Tamai K, Semenov M, Kato Y, Spokony R, Liu C, Katsuyama Y, Hess F, Saint-Jeannet JP, He X: LDL-receptor-related proteins in Wnt signal transduction. Nature. 2000, 407: 530-535. 10.1038/35035117.
Gong Y, Slee RB, Fukai N, Rawadi G, Roman-Roman S, Reginato AM, Wang H, Cundy T, Glorieux FH, Lev D, Zacharin M, Oexle K, Marcelino J, Suwairi W, Heeger S, Sabatakos G, Apte S, Adkins WN, Allgrove J, Arslan-Kirchner M, Batch JA, Beighton P, Black GC, Boles RG, Boon LM, Borrone C, Brunner HG, Carle GF, Dallapiccola B, De Paepe A, Osteoporosis-Pseudoglioma Syndrome Collaborative Group: LDL receptor-related protein 5 (LRP5) affects bone accrual and eye development. Cell. 2001, 107: 513-523. 10.1016/S0092-8674(01)00571-2.
Boyden LM, Mao J, Belsky J, Mitzner L, Farhi A, Mitnick MA, Wu D, Insogna K, Lifton RP: High bone density due to a mutation in LDL-receptor-related protein 5. N Engl J Med. 2002, 346: 1513-1521. 10.1056/NEJMoa013444.
Pinson KI, Brennan J, Monkley S, Avery BJ, Skarnes WC: An LDL-receptor–related protein mediates Wnt signalling in mice. Nature. 2000, 407: 535-538. 10.1038/35035124.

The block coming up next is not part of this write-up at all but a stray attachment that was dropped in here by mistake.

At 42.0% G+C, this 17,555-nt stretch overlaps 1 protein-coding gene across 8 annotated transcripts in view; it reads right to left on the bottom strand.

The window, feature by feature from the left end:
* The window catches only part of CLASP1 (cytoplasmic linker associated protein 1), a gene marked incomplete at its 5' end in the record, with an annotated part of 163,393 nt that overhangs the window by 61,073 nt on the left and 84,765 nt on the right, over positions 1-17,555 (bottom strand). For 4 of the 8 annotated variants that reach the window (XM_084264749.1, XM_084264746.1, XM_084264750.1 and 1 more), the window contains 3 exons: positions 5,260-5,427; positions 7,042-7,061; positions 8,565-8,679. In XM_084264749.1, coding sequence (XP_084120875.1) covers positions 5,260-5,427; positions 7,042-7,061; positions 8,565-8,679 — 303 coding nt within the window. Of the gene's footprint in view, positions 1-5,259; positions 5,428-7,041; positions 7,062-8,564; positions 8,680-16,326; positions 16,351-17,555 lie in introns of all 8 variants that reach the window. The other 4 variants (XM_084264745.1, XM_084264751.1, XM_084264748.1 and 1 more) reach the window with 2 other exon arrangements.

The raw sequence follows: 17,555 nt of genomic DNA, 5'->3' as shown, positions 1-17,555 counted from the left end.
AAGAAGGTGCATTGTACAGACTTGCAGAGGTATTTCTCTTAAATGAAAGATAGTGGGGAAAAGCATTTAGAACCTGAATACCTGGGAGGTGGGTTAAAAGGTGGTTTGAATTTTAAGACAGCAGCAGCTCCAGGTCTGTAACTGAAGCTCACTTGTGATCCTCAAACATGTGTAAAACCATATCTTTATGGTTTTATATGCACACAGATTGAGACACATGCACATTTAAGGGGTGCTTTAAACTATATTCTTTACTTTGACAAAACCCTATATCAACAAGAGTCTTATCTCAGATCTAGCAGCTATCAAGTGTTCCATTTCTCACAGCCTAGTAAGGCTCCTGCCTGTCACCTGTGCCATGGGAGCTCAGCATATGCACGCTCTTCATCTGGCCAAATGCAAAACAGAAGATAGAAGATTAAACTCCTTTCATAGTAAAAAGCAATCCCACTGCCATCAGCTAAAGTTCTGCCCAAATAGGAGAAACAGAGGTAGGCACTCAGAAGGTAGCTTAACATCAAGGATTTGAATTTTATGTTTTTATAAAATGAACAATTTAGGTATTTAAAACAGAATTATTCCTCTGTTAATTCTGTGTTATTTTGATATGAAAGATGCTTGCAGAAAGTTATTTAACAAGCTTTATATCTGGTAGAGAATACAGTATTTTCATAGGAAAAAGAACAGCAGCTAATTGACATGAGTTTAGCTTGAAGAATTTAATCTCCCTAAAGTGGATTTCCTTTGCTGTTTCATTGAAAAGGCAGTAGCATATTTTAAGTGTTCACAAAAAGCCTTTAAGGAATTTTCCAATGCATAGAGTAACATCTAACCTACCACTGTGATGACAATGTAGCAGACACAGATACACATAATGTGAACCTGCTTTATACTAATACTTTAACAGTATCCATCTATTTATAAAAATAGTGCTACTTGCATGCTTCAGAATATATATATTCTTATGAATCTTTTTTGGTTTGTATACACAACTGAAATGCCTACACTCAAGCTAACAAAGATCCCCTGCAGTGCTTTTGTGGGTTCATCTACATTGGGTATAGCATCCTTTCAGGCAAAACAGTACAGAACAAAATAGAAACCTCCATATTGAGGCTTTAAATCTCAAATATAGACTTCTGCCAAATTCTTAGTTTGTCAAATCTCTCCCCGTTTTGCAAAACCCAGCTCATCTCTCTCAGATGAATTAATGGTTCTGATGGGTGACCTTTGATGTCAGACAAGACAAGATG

Smith AJP, Gidley J, Sandy JR, Perry MJ, Elson CJ, Kirwan JR, Spector TD, Doherty M, Bidwell JL, Mansell JP: Haplotypes of the low-density lipoprotein receptor-related protein 5 (LRP5) gene: are they a risk factor in osteoarthritis?. Osteoarthritis Cartilage. 2005, 13: 608-613. 10.1016/j.joca.2005.01.008.
Papathanasiou I, Malizos KN, Tsezou A: Low-density lipoprotein receptor-related protein 5 (LRP5) expression in human osteoarthritic chondrocytes. J Orthop Res. 2010, 28: 348-353.
Papathanasiou I, Malizos KN, Tsezou A: Bone morphogenetic protein-2-induced Wnt/β-catenin signaling pathway activation through enhanced low-density-lipoprotein receptor-related protein 5 catabolic activity contributes to hypertrophy in osteoarthritic chondrocytes. Arthritis Res Ther. 2012, 14: R82-10.1186/ar3805.
Lodewyckx L, Luyten FP, Lories RJ: Genetic deletion of low-density lipoprotein receptor-related protein 5 increases cartilage degradation in instability-induced osteoarthritis. Rheumatology (Oxford). 2012, 51: 1973-1978. 10.1093/rheumatology/kes178.
Ovchinnikov DA, Deng JM, Ogunrinu G, Behringer RR: Col2a1-directed expression of Cre recombinase in differentiating chondrocytes in transgenic mice. Genesis. 2000, 26: 145-146. 10.1002/(SICI)1526-968X(200002)26:2<145::AID-GENE14>3.0.CO;2-C.
Yadav VK, Ryu JH, Suda N, Tanaka KF, Gingrich JA, Schütz G, Glorieux FH, Chiang CY, Zajac JD, Insogna KL, Mann JJ, Hen R, Ducy P, Karsenty G: Lrp5 controls bone formation by inhibiting serotonin synthesis in the duodenum. Cell. 2008, 135: 825-837. 10.1016/j.cell.2008.09.059.
Yang S, Kim J, Ryu JH, Oh H, Chun CH, Kim BJ, Min BH, Chun JS: Hypoxia-inducible factor-2α is a catabolic regulator of osteoarthritic cartilage destruction. Nat Med. 2010, 16: 687-693. 10.1038/nm.2153.